Summer Olympics

Katie Ledecky dominates in Rio (2016): Most Americans, myself included, care about swimming for two weeks every four years, but Ledecky had an unforgettable performance, winning gold in all of her individual races. She got so bored she started breaking her own records.

Michael Phelps returns to glory (2016): Phelps seemed larger than life after his record breaking Beijing Olympics in 2008, but his fall from grace was rapid after London 2012. Everyone loves a great comeback story, and Phelps inspired me with his perseverance to overcome his demons and ultimately ride off into the sunset as the most decorated athlete at the Rio games.

College Basketball

Kris Jenkins’ three beats the buzzer to win the national championship for Villanova (2016): Marcus Paige’s shot on the preceding possession to tie the game for UNC may have been even more incredible. But I will forever remember Jim Nantz’s call: “Arcidiacono, to Jenkins, for the championship!”

Villanova dominates to win its second national title in three years (2018): I just remember how good the Wildcats were from wire to wire that year. Their insanely efficient offense ran like clockwork. I can’t remember them missing a shot in the first half of the title game against Michigan.


Landon Donovan sends the U.S. to the Round of 16 at the World Cup (2010): Go Go USA! The captain’s rebound goal in the dying moments of the U.S.’s final group stage game against Algeria sent them to the knockout rounds and inspired the nation.

John Brooks comes on late to lift the U.S. past Ghana at the World Cup (2014): Head coach Jurgen Klinsmann was pushing all the right buttons at the time, and Brooks was no exception. The super sub headed home a corner kick in the 86th minute to give the U.S. a 2-1 victory and ultimately help them survive the group of death.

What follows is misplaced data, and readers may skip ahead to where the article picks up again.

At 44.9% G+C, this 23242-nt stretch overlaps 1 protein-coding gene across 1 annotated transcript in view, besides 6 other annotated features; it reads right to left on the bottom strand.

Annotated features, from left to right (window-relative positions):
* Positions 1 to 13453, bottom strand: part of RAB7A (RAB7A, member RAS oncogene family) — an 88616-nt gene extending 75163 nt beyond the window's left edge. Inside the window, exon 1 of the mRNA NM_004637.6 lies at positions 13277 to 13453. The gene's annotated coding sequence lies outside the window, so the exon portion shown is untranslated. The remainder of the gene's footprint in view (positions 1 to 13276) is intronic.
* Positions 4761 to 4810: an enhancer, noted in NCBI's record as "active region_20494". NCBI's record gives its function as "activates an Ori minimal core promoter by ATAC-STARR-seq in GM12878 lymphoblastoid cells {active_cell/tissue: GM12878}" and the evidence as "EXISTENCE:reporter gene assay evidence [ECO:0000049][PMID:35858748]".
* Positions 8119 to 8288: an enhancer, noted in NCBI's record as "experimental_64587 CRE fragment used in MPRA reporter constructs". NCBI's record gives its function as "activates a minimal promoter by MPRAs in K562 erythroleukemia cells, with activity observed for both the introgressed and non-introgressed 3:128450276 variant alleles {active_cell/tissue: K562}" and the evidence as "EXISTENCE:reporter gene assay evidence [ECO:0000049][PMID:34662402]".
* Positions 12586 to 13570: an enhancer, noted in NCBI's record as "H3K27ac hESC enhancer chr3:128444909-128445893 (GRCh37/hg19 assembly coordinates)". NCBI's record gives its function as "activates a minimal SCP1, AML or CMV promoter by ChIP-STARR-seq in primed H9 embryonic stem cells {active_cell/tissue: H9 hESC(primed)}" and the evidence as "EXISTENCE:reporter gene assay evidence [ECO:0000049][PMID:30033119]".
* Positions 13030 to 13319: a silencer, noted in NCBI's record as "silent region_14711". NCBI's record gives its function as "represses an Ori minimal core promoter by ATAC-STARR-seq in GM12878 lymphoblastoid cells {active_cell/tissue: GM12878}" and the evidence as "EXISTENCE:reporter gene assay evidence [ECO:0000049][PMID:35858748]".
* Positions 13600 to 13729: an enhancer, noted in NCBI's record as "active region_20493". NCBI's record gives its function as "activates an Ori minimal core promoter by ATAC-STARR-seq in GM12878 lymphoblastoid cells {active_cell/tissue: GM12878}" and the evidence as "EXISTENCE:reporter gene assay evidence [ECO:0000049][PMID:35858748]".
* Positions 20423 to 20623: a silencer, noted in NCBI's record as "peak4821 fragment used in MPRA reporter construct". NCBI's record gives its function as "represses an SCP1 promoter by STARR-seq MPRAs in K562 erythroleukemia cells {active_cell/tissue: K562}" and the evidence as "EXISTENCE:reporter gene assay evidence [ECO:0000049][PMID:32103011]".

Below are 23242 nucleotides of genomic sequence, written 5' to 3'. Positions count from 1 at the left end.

Gareth Bale scores an incredible bicycle kick goal in the Champions League Final against Liverpool (2018): Bale was fun to watch in his prime, but he turned back the clock to score this acrobatic stunner after coming on as a sub. Still the best goal I have ever witnessed live.


Tiger Woods wins the Masters (2019): I have cared about golf for exactly three hours in my life. But when Tiger is on the prowl, you tune in. Also a great comeback story. No matter his transgressions, I think we can all learn from Tiger that we should be grateful for what we have because it can easily be taken away when we least expect it.

College Football

Notre Dame’s fourth-down stop in overtime against Stanford (2012): I don’t care how many times Alabama won a championship this decade. This will always be the greatest college football memory I have. Doesn’t get much better than a goal line stand in the pouring rain to beat your rival and keep a dream season alive.

So there you have it. Here’s to another decade of great sports moments!

The views expressed in this column are those of the author and not necessarily those of The Observer.

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About Colin Capece

Colin is a senior at Notre Dame, majoring in political science and minoring in Journalism, Ethics and Democracy. He hails from the great state of New York and currently serves as an Assistant Managing Editor at The Observer for the 2021-2022 academic year. You can sometimes find him on Twitter at @ColinCapeceND